League of Canada
Союз Українців Самостійників Канади
The Formation of CYC was preceded by numerous activities of Ukrainian intellectuals in Canada. These 'narodowtsi', as they were commonly referred to, recognized the needs of the fledgling Ukrainian community in Canada. They were instrumental in organizing associations and institutions to address these needs. Some important products of this process were the Ruthenian (Ukrainian) Teachers' Association (1906) and the Ukrainian Voice newspaper (1910).
A critical endeavor was the formation of the Peter Mohyla Ukrainian Institute in Saskatoon in 1916. Important also was the maintenance of the institute as a non-sectarian residence. This caused strained relations with the Ukrainian Catholic Church who wanted the institute to serve catholic students only.
The desire among a growing number of faithful, to have Ukrainian priests, to have local lay control of church property, and to be served by married clergy, lead to the founding of the Ukrainian Orthodox Brotherhood and the subsequent founding of the Ukrainian Greek-Orthodox (UGO) Church of Canada in 1918. Both Mohyla Institute and the Brotherhood were founded by the same 'narodowtsi' under the leadership of individuals like Vasyl' Kudryk and Michael Stechishin. To offset the potential abuses by clergy, as was perceived to be occurring in the UG Catholic Church, the Church governance of the UG Orthodox Church was structured to call for equal numbers of clergy and laity in the administrative body, the Consistory. Bishops would be elected by the Church membership, rather than appointed by the hierarchy, as was usual Church practice.
The 'narodowtsi' and the P. Mohyla Institute held annual conventions at the Institute through the 1920's, usually in December. The Institute was a shareholder corporation, religiously unaffiliated. In 1919, The M. Hrushevsky Institute (later St. John's), was founded by the 'narodowtsi' based on the Mohyla Institute model.
Out of the Mohyla Institute came the founding of the women's society "Mohylianky" in 1923. In the same year, the O. Kobylianska Women's Association was formed in Saskatoon. It became the first Branch of what became the Ukrainian Women's Association of Canada in 1926. An instrumental leader in the women's movement was Savella Stechishin.
In 1927 the 'narodowtsi', founded CYC or the Ukrainian Self-Reliance League. A major original goal of CYC was to assist Ukrainians in Ukraine.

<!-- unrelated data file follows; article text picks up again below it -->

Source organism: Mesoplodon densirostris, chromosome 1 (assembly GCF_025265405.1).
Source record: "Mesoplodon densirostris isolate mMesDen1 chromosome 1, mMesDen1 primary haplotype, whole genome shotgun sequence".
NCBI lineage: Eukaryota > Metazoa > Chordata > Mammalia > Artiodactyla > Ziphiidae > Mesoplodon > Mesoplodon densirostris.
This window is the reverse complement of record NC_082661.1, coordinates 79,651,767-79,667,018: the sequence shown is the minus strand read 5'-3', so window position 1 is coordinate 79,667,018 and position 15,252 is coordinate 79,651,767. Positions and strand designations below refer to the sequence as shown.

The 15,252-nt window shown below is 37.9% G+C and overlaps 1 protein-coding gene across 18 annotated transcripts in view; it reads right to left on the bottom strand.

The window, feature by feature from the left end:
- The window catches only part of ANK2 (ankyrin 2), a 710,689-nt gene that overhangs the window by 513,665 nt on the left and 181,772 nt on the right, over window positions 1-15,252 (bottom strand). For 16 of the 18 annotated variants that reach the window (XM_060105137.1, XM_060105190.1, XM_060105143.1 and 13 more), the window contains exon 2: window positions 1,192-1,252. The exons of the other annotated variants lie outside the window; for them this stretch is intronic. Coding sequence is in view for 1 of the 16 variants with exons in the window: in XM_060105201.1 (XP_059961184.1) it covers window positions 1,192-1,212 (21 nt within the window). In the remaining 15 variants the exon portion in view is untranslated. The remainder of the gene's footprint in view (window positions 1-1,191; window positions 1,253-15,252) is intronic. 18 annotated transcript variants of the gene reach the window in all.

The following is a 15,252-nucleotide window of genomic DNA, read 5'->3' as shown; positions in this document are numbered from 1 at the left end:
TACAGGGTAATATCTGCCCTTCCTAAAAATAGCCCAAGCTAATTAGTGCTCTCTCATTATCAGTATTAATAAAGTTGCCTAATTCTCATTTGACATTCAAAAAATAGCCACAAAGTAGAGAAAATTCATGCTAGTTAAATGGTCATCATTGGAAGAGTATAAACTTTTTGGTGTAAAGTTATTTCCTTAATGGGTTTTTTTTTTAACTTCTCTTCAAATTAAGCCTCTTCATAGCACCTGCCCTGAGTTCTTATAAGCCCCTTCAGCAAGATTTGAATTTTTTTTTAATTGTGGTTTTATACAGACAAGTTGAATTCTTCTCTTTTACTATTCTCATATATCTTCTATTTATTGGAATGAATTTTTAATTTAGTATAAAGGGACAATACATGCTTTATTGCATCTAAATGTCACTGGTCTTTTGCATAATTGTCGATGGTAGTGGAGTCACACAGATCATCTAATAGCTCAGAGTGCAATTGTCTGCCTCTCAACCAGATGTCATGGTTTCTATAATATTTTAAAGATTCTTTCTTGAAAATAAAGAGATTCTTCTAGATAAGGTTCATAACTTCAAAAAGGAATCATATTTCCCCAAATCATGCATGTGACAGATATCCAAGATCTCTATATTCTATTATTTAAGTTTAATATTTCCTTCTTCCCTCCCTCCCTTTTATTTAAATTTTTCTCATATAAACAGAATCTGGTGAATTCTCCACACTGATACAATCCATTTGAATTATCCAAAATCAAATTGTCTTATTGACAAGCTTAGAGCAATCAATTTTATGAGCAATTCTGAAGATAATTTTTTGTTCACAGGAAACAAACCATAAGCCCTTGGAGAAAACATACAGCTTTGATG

CYMK was formed in 1931. CYMK and the UWAC grew in many communities because branches were formed as a result of their organizational efforts. CYC assisted in these efforts. It was a nationalistic movement and recruited members without regard to religious affiliation. P. Mohyla Institute also recruited and trained its student residents in a non-sectarian manner.
These organizations grew in parallel to the UGO Church whose first three priests received a portion of their training at a seminary at the P. Mohyla Institute. These three priests, Sawchuk, Stratychuk and Sametz were each assigned one of the prairie provinces in which to do their missionary work.
In the 1930's the Ukrainian Greek-Catholic Church began to organize its own organizations in response to the CYC movement. As a result, those of the Catholic faith tended to gravitate toward the Catholic organizations and members of CYC tended to be affiliated with the Orthodox Church. As the Orthodox Church grew, many of its priests actively supported the growth of CYC and its organizations.
In 1936, the Ukrainian Arts & Crafts Museum (later the Ukrainian Museum of Canada) was formed by the UWAC. A year later, TYC (Tovarystvo Ukraintsiw Somostijnykiw / Ukrainian for the Ukrainian Self-Reliance Association) came into being and CYC became the umbrella organization. The focus of CYC turned from Ukraine to Ukrainian cultural life in Canada. The CYC family continued to grow with the establishment of Museum Branches in Winnipeg, Edmonton, Vancouver and Toronto, as well as a collection in Calgary. St. Vladimir's Institute was founded in Toronto in 1965, the same year as the SUS Foundation. The Foundation funds projects conducted by CYC organizations.
CYMK was declared the only youth group recognized by the UGO Church of Canada at its Sobor in 1970 and added "Ukrainian Orthodox Youth" to its official name in the 1980's. The St. John's Fraternal Society joined CYC in the 1970's. CYC flourished in the period 1969 to 1973. It had an office with paid staff. Youth organizers were employed during the summer to help CYMK in membership drives. Three hundred and fifty young people attended the CYMK national convention in 1971. At the end of this period (1973) CYC was debt free.